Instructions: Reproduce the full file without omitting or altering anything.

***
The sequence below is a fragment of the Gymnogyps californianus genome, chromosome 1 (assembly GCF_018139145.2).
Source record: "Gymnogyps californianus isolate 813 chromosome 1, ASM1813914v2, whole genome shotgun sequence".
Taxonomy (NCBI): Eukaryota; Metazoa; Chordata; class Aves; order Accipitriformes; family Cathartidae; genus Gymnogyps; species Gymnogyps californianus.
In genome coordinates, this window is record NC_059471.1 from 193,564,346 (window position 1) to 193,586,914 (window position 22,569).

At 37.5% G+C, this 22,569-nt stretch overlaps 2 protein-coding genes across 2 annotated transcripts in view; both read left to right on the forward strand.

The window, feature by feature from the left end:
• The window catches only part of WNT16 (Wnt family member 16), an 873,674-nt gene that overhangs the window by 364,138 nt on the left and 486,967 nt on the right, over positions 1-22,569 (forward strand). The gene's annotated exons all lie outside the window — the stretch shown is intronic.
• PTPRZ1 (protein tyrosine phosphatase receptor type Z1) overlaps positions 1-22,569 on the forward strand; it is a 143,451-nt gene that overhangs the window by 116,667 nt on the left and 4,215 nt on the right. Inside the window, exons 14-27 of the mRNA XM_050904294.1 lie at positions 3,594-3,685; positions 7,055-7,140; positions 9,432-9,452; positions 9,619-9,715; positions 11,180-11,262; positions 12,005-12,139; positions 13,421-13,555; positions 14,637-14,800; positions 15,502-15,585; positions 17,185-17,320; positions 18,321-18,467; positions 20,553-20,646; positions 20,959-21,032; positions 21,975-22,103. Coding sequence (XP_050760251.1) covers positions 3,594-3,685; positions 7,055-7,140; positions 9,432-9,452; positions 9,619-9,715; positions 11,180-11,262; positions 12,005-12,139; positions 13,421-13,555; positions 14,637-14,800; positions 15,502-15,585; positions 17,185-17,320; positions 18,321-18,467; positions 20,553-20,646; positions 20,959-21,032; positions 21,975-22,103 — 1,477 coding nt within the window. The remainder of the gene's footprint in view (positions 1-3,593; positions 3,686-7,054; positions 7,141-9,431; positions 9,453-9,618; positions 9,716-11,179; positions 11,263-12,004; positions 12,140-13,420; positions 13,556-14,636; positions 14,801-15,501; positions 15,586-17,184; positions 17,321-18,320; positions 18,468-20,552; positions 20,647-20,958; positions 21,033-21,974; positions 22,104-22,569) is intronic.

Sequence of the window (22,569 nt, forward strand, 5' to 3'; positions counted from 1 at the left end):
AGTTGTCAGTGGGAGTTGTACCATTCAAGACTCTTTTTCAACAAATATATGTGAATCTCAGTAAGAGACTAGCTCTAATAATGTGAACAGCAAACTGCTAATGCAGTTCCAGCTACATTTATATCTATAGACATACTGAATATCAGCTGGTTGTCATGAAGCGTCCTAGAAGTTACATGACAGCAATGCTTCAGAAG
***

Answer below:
The sequence below is a fragment of the Gymnogyps californianus genome, chromosome 1 (assembly GCF_018139145.2).
Source record: "Gymnogyps californianus isolate 813 chromosome 1, ASM1813914v2, whole genome shotgun sequence".
Taxonomy (NCBI): Eukaryota; Metazoa; Chordata; class Aves; order Accipitriformes; family Cathartidae; genus Gymnogyps; species Gymnogyps californianus.
In genome coordinates, this window is record NC_059471.1 from 193,564,346 (window position 1) to 193,586,914 (window position 22,569).

At 37.5% G+C, this 22,569-nt stretch overlaps 2 protein-coding genes across 2 annotated transcripts in view; both read left to right on the forward strand.

The window, feature by feature from the left end:
• The window catches only part of WNT16 (Wnt family member 16), an 873,674-nt gene that overhangs the window by 364,138 nt on the left and 486,967 nt on the right, over positions 1-22,569 (forward strand). The gene's annotated exons all lie outside the window — the stretch shown is intronic.
• PTPRZ1 (protein tyrosine phosphatase receptor type Z1) overlaps positions 1-22,569 on the forward strand; it is a 143,451-nt gene that overhangs the window by 116,667 nt on the left and 4,215 nt on the right. Inside the window, exons 14-27 of the mRNA XM_050904294.1 lie at positions 3,594-3,685; positions 7,055-7,140; positions 9,432-9,452; positions 9,619-9,715; positions 11,180-11,262; positions 12,005-12,139; positions 13,421-13,555; positions 14,637-14,800; positions 15,502-15,585; positions 17,185-17,320; positions 18,321-18,467; positions 20,553-20,646; positions 20,959-21,032; positions 21,975-22,103. Coding sequence (XP_050760251.1) covers positions 3,594-3,685; positions 7,055-7,140; positions 9,432-9,452; positions 9,619-9,715; positions 11,180-11,262; positions 12,005-12,139; positions 13,421-13,555; positions 14,637-14,800; positions 15,502-15,585; positions 17,185-17,320; positions 18,321-18,467; positions 20,553-20,646; positions 20,959-21,032; positions 21,975-22,103 — 1,477 coding nt within the window. The remainder of the gene's footprint in view (positions 1-3,593; positions 3,686-7,054; positions 7,141-9,431; positions 9,453-9,618; positions 9,716-11,179; positions 11,263-12,004; positions 12,140-13,420; positions 13,556-14,636; positions 14,801-15,501; positions 15,586-17,184; positions 17,321-18,320; positions 18,468-20,552; positions 20,647-20,958; positions 21,033-21,974; positions 22,104-22,569) is intronic.

Sequence of the window (22,569 nt, forward strand, 5' to 3'; positions counted from 1 at the left end):
AGTTGTCAGTGGGAGTTGTACCATTCAAGACTCTTTTTCAACAAATATATGTGAATCTCAGTAAGAGACTAGCTCTAATAATGTGAACAGCAAACTGCTAATGCAGTTCCAGCTACATTTATATCTATAGACATACTGAATATCAGCTGGTTGTCATGAAGCGTCCTAGAAGTTACATGACAGCAATGCTTCAGAAG